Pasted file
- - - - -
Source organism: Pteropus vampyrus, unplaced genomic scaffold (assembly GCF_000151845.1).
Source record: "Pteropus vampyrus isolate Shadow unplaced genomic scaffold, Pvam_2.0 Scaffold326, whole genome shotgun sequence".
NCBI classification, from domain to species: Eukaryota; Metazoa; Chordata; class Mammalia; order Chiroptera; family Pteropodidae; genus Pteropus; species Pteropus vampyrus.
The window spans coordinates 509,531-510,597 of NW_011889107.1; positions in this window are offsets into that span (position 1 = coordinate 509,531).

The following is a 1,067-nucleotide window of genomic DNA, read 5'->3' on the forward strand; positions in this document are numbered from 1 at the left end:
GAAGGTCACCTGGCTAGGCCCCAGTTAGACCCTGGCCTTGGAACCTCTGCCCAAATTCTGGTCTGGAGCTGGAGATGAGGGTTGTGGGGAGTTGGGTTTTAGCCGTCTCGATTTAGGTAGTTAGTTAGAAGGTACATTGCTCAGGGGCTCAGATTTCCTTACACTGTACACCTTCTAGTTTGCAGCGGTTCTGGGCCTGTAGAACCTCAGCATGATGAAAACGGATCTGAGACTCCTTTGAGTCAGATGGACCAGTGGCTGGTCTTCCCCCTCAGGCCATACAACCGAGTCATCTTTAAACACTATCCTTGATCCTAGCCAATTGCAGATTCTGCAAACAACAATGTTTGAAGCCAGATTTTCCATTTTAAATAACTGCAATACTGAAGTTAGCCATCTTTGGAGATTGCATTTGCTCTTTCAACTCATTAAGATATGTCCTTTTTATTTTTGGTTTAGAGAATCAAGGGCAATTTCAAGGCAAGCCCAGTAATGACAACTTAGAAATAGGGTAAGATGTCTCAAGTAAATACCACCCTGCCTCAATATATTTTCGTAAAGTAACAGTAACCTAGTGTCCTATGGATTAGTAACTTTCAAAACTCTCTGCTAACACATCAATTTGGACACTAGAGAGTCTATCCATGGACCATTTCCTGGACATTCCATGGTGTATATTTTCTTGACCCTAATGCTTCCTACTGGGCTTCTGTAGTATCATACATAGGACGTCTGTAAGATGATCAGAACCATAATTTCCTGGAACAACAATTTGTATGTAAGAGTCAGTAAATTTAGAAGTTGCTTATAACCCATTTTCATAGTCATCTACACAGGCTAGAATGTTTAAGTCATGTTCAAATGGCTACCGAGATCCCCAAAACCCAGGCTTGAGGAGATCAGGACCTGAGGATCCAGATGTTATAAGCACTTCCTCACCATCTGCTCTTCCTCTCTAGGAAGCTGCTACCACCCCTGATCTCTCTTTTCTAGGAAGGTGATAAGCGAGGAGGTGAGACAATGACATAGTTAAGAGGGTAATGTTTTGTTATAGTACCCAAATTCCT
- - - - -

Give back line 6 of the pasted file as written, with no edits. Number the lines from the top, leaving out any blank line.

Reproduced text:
GAAGGTCACCTGGCTAGGCCCCAGTTAGACCCTGGCCTTGGAACCTCTGCCCAAATTCTGGTCTGGAGCTGGAGATGAGGGTTGTGGGGAGTTGGGTTTTAGCCGTCTCGATTTAGGTAGTTAGTTAGAAGGTACATTGCTCAGGGGCTCAGATTTCCTTACACTGTACACCTTCTAGTTTGCAGCGGTTCTGGGCCTGTAGAACCTCAGCATGATGAAAACGGATCTGAGACTCCTTTGAGTCAGATGGACCAGTGGCTGGTCTTCCCCCTCAGGCCATACAACCGAGTCATCTTTAAACACTATCCTTGATCCTAGCCAATTGCAGATTCTGCAAACAACAATGTTTGAAGCCAGATTTTCCATTTTAAATAACTGCAATACTGAAGTTAGCCATCTTTGGAGATTGCATTTGCTCTTTCAACTCATTAAGATATGTCCTTTTTATTTTTGGTTTAGAGAATCAAGGGCAATTTCAAGGCAAGCCCAGTAATGACAACTTAGAAATAGGGTAAGATGTCTCAAGTAAATACCACCCTGCCTCAATATATTTTCGTAAAGTAACAGTAACCTAGTGTCCTATGGATTAGTAACTTTCAAAACTCTCTGCTAACACATCAATTTGGACACTAGAGAGTCTATCCATGGACCATTTCCTGGACATTCCATGGTGTATATTTTCTTGACCCTAATGCTTCCTACTGGGCTTCTGTAGTATCATACATAGGACGTCTGTAAGATGATCAGAACCATAATTTCCTGGAACAACAATTTGTATGTAAGAGTCAGTAAATTTAGAAGTTGCTTATAACCCATTTTCATAGTCATCTACACAGGCTAGAATGTTTAAGTCATGTTCAAATGGCTACCGAGATCCCCAAAACCCAGGCTTGAGGAGATCAGGACCTGAGGATCCAGATGTTATAAGCACTTCCTCACCATCTGCTCTTCCTCTCTAGGAAGCTGCTACCACCCCTGATCTCTCTTTTCTAGGAAGGTGATAAGCGAGGAGGTGAGACAATGACATAGTTAAGAGGGTAATGTTTTGTTATAGTACCCAAATTCCT